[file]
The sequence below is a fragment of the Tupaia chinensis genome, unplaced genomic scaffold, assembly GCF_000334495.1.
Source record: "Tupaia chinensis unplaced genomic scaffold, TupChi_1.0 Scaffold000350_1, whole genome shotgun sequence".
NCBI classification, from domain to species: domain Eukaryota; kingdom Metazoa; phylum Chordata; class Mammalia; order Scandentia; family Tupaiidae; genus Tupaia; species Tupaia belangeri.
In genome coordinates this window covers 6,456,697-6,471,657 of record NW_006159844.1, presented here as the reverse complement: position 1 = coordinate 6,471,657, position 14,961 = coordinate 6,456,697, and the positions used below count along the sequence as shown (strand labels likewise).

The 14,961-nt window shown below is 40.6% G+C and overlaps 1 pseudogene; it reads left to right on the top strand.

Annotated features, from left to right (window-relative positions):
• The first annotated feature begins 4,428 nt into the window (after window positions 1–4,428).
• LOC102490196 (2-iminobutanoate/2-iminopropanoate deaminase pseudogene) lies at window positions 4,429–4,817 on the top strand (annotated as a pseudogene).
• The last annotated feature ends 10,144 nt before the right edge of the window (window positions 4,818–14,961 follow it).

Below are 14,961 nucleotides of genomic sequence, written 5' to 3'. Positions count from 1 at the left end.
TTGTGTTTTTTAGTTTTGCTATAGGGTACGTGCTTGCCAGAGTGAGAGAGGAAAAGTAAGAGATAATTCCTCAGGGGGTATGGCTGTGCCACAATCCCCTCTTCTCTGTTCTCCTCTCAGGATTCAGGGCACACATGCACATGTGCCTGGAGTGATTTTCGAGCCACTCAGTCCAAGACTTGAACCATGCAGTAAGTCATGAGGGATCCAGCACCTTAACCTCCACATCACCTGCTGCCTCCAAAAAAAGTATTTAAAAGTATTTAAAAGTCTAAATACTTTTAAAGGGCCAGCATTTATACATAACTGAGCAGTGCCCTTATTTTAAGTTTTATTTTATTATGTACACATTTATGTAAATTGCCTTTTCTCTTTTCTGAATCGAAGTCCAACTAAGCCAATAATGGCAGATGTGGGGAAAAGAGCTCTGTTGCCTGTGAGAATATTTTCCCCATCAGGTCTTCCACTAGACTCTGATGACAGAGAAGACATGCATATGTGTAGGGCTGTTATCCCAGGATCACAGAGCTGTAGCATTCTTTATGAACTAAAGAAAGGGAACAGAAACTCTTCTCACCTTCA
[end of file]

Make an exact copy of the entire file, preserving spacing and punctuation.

The sequence below is a fragment of the Tupaia chinensis genome, unplaced genomic scaffold, assembly GCF_000334495.1.
Source record: "Tupaia chinensis unplaced genomic scaffold, TupChi_1.0 Scaffold000350_1, whole genome shotgun sequence".
NCBI classification, from domain to species: domain Eukaryota; kingdom Metazoa; phylum Chordata; class Mammalia; order Scandentia; family Tupaiidae; genus Tupaia; species Tupaia belangeri.
In genome coordinates this window covers 6,456,697-6,471,657 of record NW_006159844.1, presented here as the reverse complement: position 1 = coordinate 6,471,657, position 14,961 = coordinate 6,456,697, and the positions used below count along the sequence as shown (strand labels likewise).

The 14,961-nt window shown below is 40.6% G+C and overlaps 1 pseudogene; it reads left to right on the top strand.

Annotated features, from left to right (window-relative positions):
• The first annotated feature begins 4,428 nt into the window (after window positions 1–4,428).
• LOC102490196 (2-iminobutanoate/2-iminopropanoate deaminase pseudogene) lies at window positions 4,429–4,817 on the top strand (annotated as a pseudogene).
• The last annotated feature ends 10,144 nt before the right edge of the window (window positions 4,818–14,961 follow it).

Below are 14,961 nucleotides of genomic sequence, written 5' to 3'. Positions count from 1 at the left end.
TTGTGTTTTTTAGTTTTGCTATAGGGTACGTGCTTGCCAGAGTGAGAGAGGAAAAGTAAGAGATAATTCCTCAGGGGGTATGGCTGTGCCACAATCCCCTCTTCTCTGTTCTCCTCTCAGGATTCAGGGCACACATGCACATGTGCCTGGAGTGATTTTCGAGCCACTCAGTCCAAGACTTGAACCATGCAGTAAGTCATGAGGGATCCAGCACCTTAACCTCCACATCACCTGCTGCCTCCAAAAAAAGTATTTAAAAGTATTTAAAAGTCTAAATACTTTTAAAGGGCCAGCATTTATACATAACTGAGCAGTGCCCTTATTTTAAGTTTTATTTTATTATGTACACATTTATGTAAATTGCCTTTTCTCTTTTCTGAATCGAAGTCCAACTAAGCCAATAATGGCAGATGTGGGGAAAAGAGCTCTGTTGCCTGTGAGAATATTTTCCCCATCAGGTCTTCCACTAGACTCTGATGACAGAGAAGACATGCATATGTGTAGGGCTGTTATCCCAGGATCACAGAGCTGTAGCATTCTTTATGAACTAAAGAAAGGGAACAGAAACTCTTCTCACCTTCA